“He took his faith very seriously. I believe he liked to translate the teachings of the church in a way that was exciting and easier to understand for the lay person. “New Earth” gave him that opportunity,” added Anne Ehni, Eldredge’s second oldest child. It was his love of the newspaper and teaching others that perhaps inspired budding Catholic writers Roxane Salonen and Tanya Watterud. Both women, who wrote for Eldredge, would later serve as editors for “New Earth.” “When I think of “New Earth,” he’s the man. I started writing for “New Earth” with him. He was my way in,” said Salonen. “For me, he was a big part of my journey with “New Earth.” Also during his tenure, “New Earth” received a fresh look and new format. The change included a new logo and layout. The redesign was intended to make the paper easier to use. Eldredge left his post as associate editor in August 1999. In a heartfelt farewell letter, Eldredge professed his deep appreciation for the priests, writers and people of the diocese who “aided and enriched my efforts month by month.” Following Eldredge’s departure, staff from The Catholic Bulletin Publishing Company retained editorship, but diocesan communications coordinator, Stacy (Bakke) Majkrzak, took the associate editor role in Fargo. She held that position

from September 1999 until June 2003.

A RETURN TO NEWS

In July 2003, Tanya Watterud assumed the associate editor duties as well as coordinating public and media relations efforts for the diocese. Watterud had been writing for “New Earth” for a few years under Eldredge. She had worked as a reporter for the “Minot Daily,” but was not working in that capacity at the time the position opened. “I was excited to be getting back to the newspaper,” said Watterud. “My favorite thing was going out to the parishes, to the people and learning something about their life. Then, try to bring it back and communicate it to others so they would see the love the people had for God and the things they did to keep faith alive.” Under her direction, more editorial control was placed back into Fargo. However, she credits a great relationship with Bob Zyskowski and Pat Norby of The Catholic Bulletin/Catholic Spirit Publishing Company for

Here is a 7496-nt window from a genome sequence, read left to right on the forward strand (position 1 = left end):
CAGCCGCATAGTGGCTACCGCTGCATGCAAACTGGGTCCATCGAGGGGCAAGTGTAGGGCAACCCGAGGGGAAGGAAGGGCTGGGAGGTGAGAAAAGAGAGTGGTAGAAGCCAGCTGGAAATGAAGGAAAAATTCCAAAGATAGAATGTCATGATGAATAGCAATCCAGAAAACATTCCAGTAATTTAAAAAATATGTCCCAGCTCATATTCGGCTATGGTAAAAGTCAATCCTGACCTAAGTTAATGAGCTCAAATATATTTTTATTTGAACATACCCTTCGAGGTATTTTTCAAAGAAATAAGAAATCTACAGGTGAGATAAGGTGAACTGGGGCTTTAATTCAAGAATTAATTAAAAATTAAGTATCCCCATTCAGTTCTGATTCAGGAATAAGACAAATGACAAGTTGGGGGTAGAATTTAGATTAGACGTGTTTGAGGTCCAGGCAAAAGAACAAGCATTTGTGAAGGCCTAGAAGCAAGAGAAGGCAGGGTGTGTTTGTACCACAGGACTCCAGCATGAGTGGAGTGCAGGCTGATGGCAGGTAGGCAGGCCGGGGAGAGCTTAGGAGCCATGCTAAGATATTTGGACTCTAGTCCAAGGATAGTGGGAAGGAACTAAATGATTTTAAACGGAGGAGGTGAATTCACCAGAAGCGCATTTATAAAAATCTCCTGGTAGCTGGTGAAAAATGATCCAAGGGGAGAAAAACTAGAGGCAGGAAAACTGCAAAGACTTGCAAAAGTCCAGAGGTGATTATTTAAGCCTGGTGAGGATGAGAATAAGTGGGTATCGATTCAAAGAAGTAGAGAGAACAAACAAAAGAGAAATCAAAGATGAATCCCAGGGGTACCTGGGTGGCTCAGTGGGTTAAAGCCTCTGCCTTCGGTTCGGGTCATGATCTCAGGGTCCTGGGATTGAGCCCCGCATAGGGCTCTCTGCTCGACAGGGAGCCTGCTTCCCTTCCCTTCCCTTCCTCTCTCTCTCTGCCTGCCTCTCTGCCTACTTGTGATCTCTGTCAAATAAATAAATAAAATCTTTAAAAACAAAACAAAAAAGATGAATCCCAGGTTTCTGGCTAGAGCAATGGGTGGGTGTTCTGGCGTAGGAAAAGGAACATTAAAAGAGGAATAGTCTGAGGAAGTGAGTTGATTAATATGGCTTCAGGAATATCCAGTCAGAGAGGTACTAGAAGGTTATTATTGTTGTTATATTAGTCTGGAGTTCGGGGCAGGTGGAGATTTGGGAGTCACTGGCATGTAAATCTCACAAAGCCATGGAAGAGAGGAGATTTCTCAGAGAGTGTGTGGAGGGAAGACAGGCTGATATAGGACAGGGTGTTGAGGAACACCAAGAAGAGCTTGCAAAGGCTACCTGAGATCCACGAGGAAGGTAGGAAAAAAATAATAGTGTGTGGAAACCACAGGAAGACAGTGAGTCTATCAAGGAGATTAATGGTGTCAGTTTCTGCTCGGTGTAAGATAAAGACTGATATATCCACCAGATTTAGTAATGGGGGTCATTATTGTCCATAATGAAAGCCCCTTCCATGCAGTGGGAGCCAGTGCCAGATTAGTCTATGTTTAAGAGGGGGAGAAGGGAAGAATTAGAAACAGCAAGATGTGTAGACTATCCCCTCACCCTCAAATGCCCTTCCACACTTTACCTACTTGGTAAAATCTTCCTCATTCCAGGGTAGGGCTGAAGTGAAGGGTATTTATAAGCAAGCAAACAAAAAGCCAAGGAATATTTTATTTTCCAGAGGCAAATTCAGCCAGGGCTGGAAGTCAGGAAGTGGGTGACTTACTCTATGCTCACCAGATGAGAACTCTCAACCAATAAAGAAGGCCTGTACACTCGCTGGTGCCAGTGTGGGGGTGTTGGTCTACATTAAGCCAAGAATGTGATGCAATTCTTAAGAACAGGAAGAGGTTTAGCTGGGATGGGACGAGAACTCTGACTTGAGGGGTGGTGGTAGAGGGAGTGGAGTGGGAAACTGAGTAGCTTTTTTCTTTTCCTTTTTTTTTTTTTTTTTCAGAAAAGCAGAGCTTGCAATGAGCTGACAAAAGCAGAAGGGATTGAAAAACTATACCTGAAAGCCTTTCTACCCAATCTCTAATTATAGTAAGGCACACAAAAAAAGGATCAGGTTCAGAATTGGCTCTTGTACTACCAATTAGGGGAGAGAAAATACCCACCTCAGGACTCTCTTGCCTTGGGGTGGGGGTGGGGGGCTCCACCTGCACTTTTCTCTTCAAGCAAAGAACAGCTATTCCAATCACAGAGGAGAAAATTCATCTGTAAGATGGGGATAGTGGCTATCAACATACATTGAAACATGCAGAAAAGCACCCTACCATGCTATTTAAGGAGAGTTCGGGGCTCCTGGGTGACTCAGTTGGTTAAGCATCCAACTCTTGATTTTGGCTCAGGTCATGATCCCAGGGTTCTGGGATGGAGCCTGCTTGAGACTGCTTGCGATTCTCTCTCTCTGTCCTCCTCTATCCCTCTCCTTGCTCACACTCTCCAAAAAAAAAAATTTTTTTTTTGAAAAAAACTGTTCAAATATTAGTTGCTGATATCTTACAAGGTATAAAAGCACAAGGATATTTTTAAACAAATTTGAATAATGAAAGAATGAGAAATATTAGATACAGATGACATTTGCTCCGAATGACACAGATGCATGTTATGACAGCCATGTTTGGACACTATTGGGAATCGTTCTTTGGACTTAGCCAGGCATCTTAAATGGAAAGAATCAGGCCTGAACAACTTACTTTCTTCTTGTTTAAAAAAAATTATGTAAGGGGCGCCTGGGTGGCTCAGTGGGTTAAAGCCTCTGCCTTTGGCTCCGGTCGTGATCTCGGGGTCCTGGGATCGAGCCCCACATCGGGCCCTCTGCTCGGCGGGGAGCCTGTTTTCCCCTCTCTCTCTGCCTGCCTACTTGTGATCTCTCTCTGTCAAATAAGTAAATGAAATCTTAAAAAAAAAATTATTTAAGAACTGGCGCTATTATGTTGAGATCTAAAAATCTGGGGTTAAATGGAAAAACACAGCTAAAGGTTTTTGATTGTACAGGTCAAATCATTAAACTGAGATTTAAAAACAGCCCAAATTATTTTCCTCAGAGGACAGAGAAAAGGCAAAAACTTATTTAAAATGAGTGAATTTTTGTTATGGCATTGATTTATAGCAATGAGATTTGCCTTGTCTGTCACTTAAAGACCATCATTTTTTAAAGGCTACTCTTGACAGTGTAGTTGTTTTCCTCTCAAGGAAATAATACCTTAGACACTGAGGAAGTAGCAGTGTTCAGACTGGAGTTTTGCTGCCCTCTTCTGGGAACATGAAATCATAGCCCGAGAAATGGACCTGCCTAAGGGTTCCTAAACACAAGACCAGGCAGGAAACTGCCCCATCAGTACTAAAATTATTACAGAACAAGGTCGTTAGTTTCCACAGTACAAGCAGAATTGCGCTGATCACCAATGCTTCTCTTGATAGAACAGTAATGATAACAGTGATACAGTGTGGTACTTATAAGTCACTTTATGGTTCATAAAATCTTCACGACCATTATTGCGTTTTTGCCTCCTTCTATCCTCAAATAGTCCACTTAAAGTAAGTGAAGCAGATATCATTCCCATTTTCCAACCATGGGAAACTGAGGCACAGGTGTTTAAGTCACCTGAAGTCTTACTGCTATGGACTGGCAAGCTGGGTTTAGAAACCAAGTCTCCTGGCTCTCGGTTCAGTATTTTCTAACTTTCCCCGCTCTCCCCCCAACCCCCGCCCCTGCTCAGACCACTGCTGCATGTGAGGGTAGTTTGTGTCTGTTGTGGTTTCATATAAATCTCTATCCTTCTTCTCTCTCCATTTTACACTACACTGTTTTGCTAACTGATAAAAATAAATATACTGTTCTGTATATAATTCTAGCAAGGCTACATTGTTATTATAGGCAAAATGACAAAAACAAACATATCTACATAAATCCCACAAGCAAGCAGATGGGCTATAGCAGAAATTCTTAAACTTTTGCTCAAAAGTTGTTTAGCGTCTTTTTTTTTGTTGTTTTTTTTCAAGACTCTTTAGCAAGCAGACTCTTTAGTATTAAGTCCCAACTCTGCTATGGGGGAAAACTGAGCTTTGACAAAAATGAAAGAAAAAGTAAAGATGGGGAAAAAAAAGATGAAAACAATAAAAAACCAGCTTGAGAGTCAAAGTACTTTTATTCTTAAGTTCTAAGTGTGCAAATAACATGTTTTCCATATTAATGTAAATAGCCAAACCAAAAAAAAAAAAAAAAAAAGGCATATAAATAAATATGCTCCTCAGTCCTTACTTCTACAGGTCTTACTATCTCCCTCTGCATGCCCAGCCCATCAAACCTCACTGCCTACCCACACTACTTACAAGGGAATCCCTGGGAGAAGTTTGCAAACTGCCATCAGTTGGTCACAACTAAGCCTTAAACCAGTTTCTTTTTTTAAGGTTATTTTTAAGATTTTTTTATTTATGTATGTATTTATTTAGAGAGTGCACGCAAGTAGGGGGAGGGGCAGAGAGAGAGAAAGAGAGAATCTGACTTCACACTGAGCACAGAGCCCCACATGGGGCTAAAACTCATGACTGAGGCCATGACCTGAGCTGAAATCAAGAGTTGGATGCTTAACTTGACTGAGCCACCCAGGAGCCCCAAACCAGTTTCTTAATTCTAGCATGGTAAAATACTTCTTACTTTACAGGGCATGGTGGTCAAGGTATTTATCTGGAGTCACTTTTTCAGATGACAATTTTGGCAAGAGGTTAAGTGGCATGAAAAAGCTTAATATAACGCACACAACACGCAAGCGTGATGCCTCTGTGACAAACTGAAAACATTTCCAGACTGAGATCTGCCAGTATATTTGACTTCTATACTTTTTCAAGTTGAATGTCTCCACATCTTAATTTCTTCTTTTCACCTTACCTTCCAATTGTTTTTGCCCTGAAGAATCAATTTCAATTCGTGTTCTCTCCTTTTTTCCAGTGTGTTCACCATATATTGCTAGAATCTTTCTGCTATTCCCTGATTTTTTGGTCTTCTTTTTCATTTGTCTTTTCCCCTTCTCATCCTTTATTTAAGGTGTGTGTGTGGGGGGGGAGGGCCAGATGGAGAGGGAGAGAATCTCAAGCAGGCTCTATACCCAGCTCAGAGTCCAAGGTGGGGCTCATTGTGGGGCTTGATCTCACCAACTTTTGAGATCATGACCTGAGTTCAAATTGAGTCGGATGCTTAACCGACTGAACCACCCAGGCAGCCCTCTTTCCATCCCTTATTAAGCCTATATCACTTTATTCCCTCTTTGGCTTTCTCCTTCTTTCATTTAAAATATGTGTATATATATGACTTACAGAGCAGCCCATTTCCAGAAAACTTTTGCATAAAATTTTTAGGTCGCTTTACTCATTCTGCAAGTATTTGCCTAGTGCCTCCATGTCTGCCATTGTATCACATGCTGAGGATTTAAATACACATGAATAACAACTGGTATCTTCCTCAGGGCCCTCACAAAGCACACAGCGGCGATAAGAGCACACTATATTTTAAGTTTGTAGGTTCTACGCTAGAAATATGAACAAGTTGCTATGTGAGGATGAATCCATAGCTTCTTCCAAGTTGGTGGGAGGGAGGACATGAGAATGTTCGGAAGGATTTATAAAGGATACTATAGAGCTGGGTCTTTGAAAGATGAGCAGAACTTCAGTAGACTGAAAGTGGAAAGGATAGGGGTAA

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her success. “They walked me through everything and mentored me on different things. I really appreciated that relationship,” she said. In September 2004, “New Earth” took on another new design. This redesign established prominent placement of messages from our pope and bishop. And, the publication placed more emphasis on youth activities and opportunities for them. Later, Watterud was promoted from associate editor to editor. Her co-workers and people of the diocese had a deep fondness for her. And, in a farewell column she penned for the May 2012 “New Earth,” it’s obvious of her love for them and the experiences she had. In particular, Watterud talks about an interview with a woman who kept up the church scrapbook. Because her eyesight was failing, she would read the “New Earth” with a magnifying glass. “To see someone love “New Earth” that much, I thought, ‘New Earth is important. People want to read what’s in here.’ That was a good inspiration to try to do my best to present things the best way possible,” Watterud noted. In July 2012, Watterud and her family moved to Minot to follow a career opportunity for her husband.